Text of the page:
NASCAR Fans Angry Over VA Governor’s Efforts to Ban Critical Race Theory
A good and bad to everything.
By Elliot Baas
Richmond, VA – Calling it a travesty to public education, a group of NASCAR fans gathered outside the Virginia state capital building today to protest Governor Glenn Youngkin’s recent efforts to ban Critical Race Theory in schools.
“This is our heritage,” Jethro Tull, a local NASCAR fan and organizer of the protests said. “Our children have the right to learn about the great men behind race in this country. Richard Petty, Dale Earnhardt, Dick Trickle. These are our forefathers,” Tull added.
Tull and other protesters argued that a recent surge in the popularity of Formula 1 racing shouldn’t keep schools from teaching about history through a NASCAR-centric lens.
Other parents in the district argue their children should be exposed to a wide variety of racing, including not only F1, but IndyCar, NHRA, the Tour de France, and marathon running.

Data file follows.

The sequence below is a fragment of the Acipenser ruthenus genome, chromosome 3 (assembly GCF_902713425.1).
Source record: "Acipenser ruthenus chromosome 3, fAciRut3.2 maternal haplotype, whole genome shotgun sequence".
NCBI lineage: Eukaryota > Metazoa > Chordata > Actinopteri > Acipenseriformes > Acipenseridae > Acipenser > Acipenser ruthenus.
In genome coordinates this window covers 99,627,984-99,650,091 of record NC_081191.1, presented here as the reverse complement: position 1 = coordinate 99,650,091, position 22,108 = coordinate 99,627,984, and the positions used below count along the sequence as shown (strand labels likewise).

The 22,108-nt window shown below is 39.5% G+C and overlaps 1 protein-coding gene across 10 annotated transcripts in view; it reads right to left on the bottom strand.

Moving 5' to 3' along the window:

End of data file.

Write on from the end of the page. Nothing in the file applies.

The opposing sides plan to settle things with five laps around the track, but what mechanism of transport and which track to use is still up for debate.
Citing the recent banishment of books such as “Maus” and “1984” across the country, pro-NASCAR protestors have scooped up hundreds of copies of “Driver #8” and “The Physics of NASCAR (online),” fearing similar treatment may be ahead for some of the most influential race-related books ever written.
The protestors may be fervent, but some educators and scholars suggest they are misinterpreting the purpose of Critical Race Theory, saying at its core, Critical Race Theory is an academic framework created in the 1970s to evaluate systems of racism in America and examine how they’ve evolved and perpetuated, not a course on the history of stock car racing.
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